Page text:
“If I ever find out which of you shot me…” Hannibal groaned again at the pain.

“Quit grousin’,” BA growled. “Ain’t no more’n a scratch.”

Hannibal glanced down at the so-called scratch. There was a deep gouge in his right upper arm, not far above the elbow. But despite the blood and pain it was clearly superficial. The bullet had skimmed the arm not penetrated.

“Let’s get him to the infirmary,” Decker said and he and BA lifted Hannibal to his feet. BA picked up Hannibal’s dropped rifle and slung it on his back with his own. Then, awkward in the narrow spaces, they helped Hannibal towards the door back into the station. Decker rummaged in Hannibal’s pocket for the keys. They could all hear Murdock and Face shouting from the other side. Someone banged on the door.

“We’re okay!” Decker yelled. “Coming out now.” As Decker unlocked the door Hannibal pulled away from him and BA.

“I can manage,” Hannibal said quietly. BA nodded in understanding. Hannibal wasn’t sure if Decker got it, but he backed off and let Hannibal open the door and walk out unaided.

Face and Murdock both reacted with open mouths and wide eyes to the sight of Hannibal’s blood covered arm. Hannibal made himself keep his arms down, resisting the urge to clutch the wound.

“I’m okay,” Hannibal said, before either of them could speak. “Just a minor scratch. Bullet skimmed me. Need to get it cleaned up.”

He quickly walked up the corridor, leading the way to the infirmary. He had to get there fast, because if he didn’t he was going to fall down. The shock and blood loss, added to the weakness from his fever meant he was ready to just slide to the floor and stay there. But if he did that he wasn’t sure Murdock would be able to stand it.

In the infirmary he sat on the examination table, while BA and Decker fussed around him, cleaning the wound. Murdock stood watching, arms wrapped around himself. Face collected up all the rifles and took them away.

“I’m sorry, Colonel,” Murdock said, his voice barely more than a whisper.

“It’s okay, Murdock,” Hannibal said. “Just an accident, and nothing serious.” BA and Decker were gathering up dressings, getting in each other’s way. “Come here, Murdock.” Hannibal said. Murdock hesitated then came over. Hannibal put a hand on Murdock’s shoulder, leaned closer to him. “We didn’t kill it. It ran away.” He faked up a smile. “Ran right through Decker’s legs, isn’t that right, Rod?”

Decker just scowled. He’d been disturbed by the whole wolf situation from the day it showed up, Hannibal thought. Maybe as well as Daddy issues he had doggy issues. Or maybe he just couldn’t deal with something he couldn’t arrest.

“I don’t care about that,” Murdock said, shaking his head.

“Yeah, you do, Murdock. You don’t have to pretend not to. That’s okay. Really.” Decker was standing beside Hannibal now, waiting to dress the wound. “You know right now I could do with a cup of tea, plenty of sugar. Might calm my nerves a bit. Could you get that for me?”

“Sure thing, Colonel.” Murdock smiled. “I’ll make some for all of us.” He turned and hurried out of the room.

Decker started to dress the gunshot wound and Hannibal winced.

“What would really calm my nerves about now is something morphine based.”



Hannibal blinked, peering into the darkness. His room was lit dimly by his bedside lamp. Murdock stood by the bed. He was blurry around the edges to Hannibal’s half-asleep, half doped up brain. Murdock wore his baseball cap and leather jacket and he was pouring water from a jug into a glass.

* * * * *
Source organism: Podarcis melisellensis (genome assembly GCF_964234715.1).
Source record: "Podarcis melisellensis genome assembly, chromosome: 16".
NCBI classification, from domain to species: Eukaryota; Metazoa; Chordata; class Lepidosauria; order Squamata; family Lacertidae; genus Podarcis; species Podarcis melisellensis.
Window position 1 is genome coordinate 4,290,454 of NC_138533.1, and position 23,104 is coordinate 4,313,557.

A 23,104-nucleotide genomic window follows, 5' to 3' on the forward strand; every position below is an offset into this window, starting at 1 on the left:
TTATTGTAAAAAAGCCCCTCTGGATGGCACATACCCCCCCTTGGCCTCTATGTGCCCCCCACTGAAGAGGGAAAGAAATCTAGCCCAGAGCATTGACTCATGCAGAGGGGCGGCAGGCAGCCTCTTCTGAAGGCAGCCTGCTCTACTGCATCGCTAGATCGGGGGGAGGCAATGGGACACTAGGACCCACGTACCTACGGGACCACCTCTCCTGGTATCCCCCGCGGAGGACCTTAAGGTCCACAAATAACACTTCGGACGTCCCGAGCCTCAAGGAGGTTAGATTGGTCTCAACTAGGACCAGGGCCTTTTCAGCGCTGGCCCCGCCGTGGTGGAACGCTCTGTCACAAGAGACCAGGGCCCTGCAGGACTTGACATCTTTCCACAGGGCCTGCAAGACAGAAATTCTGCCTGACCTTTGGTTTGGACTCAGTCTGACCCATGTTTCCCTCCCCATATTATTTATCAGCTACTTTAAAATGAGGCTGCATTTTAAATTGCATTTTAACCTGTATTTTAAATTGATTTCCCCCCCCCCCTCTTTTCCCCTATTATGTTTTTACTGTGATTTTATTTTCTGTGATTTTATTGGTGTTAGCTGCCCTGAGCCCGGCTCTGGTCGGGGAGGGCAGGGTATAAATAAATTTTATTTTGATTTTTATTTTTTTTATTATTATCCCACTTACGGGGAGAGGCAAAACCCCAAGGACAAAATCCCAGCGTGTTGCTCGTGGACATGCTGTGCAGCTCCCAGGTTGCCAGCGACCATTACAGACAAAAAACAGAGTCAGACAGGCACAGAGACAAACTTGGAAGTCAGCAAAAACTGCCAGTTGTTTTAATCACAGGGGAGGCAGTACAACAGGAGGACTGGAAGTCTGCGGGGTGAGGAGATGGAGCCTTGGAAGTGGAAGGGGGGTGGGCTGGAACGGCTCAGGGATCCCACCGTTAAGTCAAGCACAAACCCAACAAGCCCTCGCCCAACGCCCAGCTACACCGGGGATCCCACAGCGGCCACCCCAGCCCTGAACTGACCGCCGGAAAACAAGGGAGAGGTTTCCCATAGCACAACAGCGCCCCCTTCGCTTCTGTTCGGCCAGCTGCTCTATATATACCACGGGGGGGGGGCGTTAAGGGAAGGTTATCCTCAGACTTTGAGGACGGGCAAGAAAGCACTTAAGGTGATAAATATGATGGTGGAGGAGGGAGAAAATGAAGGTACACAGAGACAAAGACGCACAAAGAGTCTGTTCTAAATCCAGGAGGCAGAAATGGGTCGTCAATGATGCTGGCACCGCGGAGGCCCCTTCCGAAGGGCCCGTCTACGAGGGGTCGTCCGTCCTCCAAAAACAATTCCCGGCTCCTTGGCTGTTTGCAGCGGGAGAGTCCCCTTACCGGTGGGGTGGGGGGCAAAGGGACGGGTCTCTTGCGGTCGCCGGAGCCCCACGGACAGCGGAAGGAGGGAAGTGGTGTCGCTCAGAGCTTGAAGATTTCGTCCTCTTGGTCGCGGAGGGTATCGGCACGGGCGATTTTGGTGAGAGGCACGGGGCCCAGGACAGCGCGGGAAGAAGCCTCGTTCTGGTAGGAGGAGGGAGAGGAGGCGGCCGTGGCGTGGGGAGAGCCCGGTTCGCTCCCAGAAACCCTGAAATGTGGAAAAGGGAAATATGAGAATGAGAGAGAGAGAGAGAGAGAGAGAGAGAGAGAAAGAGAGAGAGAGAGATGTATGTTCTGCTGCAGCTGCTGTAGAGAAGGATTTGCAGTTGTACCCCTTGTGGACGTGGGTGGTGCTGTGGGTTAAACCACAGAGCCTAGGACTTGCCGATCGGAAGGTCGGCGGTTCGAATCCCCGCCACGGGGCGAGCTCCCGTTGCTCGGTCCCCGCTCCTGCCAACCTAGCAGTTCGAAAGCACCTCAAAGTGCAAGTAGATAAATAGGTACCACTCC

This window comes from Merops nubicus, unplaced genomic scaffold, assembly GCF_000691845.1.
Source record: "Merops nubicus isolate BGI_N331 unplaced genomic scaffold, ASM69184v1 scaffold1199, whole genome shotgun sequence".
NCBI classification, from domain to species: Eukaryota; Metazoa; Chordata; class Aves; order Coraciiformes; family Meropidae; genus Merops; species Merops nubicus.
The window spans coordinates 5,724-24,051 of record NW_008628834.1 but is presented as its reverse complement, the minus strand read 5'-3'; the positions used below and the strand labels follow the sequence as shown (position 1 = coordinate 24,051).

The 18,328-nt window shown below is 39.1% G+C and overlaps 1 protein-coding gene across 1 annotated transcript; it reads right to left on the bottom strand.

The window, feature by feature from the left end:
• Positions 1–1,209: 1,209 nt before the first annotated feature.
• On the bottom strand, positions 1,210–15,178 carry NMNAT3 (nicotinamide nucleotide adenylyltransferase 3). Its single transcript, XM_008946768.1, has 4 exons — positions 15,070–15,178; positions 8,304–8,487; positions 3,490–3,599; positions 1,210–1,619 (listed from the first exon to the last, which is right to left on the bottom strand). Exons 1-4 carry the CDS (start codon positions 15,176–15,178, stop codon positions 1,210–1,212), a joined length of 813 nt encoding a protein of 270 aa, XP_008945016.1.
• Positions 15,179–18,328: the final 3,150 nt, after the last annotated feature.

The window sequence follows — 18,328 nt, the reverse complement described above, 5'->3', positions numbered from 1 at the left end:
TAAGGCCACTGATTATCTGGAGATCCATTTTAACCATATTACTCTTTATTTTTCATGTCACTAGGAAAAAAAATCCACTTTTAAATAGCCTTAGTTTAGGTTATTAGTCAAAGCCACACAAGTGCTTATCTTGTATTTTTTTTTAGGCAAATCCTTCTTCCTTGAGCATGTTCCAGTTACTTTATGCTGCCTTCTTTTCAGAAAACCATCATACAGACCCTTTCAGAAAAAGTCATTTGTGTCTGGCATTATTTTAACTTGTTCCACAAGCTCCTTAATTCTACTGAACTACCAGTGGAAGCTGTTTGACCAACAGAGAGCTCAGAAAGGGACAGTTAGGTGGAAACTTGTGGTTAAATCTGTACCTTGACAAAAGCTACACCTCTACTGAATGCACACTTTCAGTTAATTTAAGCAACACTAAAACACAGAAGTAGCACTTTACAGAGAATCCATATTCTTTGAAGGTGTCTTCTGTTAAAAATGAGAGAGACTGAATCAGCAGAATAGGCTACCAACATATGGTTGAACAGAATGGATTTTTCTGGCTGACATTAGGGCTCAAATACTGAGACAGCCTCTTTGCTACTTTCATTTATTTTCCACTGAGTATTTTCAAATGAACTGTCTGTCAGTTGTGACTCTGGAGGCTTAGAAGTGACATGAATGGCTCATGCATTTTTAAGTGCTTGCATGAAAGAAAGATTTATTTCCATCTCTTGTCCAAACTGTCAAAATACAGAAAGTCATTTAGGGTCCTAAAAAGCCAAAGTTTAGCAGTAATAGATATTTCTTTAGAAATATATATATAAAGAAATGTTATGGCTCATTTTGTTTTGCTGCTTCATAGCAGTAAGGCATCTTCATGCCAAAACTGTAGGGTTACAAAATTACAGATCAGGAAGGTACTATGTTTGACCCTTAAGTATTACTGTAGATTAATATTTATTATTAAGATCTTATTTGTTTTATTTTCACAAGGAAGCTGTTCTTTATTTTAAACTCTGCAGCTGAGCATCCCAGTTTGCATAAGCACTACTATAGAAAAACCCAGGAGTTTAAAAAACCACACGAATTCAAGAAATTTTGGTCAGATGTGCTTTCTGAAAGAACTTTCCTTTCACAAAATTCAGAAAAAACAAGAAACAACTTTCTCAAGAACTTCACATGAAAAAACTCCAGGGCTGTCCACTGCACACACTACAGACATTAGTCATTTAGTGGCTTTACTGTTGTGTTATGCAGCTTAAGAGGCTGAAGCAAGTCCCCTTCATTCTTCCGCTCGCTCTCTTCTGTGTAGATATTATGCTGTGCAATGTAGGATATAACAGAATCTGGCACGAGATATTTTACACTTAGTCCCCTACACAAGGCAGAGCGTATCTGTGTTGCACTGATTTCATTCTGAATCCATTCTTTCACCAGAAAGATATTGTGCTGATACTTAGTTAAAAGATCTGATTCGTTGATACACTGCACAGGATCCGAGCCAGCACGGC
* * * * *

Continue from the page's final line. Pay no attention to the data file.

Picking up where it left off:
“The effect is so much better when the reactions are genuine, isn’t it?”

Murdock’s voice was distant, like a faint and fading radio broadcast. Hannibal tried to sit up, but he couldn’t move. Murdock poured the water from the glass back into the jug.

“Everybody’s reactions.”

Murdock poured out water into the glass again.

“Why were you so surprised, Colonel? I didn’t invite the wolf in. You did.”

He poured the water from the glass back into the jug.

“What?” Hannibal’s vision got cloudy. He heard Murdock’s voice somewhere in the centre of the cloud.

“The wolf’s not gone, Colonel. It never leaves.”

Hannibal heard a clink as Murdock put the glass and jug on the nightstand. The sounds faded away. Hannibal raised a hand. He could see his hand lit by the soft glow of the lamp on his nightstand. But when he reached towards Murdock it was swallowed up into the darkness. The same darkness that swept over his head now and pulled him into its depths.

When Hannibal woke the next morning his mouth was dry as dust and he reached for the water jug Murdock had left there. He found nothing on his nightstand but the unlit lamp.

Part 7: The Other Dog


Hannibal’s alarm clock rang and he groaned and just burrowed deeper under the covers. He’d had set his alarm early. Kitchen duty for him today and he wanted to get an early start and get the day’s bread made. That always seemed like such a good idea the night before.

Hannibal Smith baking bread. He almost laughed. Back home if he had to fend for himself for dinner he’d more than likely head for the nearest take out. Now he could make bread from scratch. Well, come spring he should be a lock for a job in the prison kitchen.

Prison kitchen? Oh wow, he thought, if I’m even thinking about that it’s a sign I need more sleep, or failing that a bucketful of coffee. He’d slept badly for the last week, blamed the pain of his slowly healing arm for keeping him awake. The dreams didn’t help when he did sleep. Dreams of a heavy weight on his chest, hot breath sniffing around his face, teeth…

The alarm clock was still ringing. The ring was suddenly joined by a banging on the wall and BA’s voice roared though from next door.

“Shut it off, man! Some of us is tryin’ to sleep!”

Hannibal reached out from under the covers and banged his hand down on the button on top of the clock. Silence. And cold. He gasped as he pulled his arm back under the covers. What the hell? It was freezing. He sat up, grabbed at his bedside lamp in the dark and pulled the switch. The light stayed off.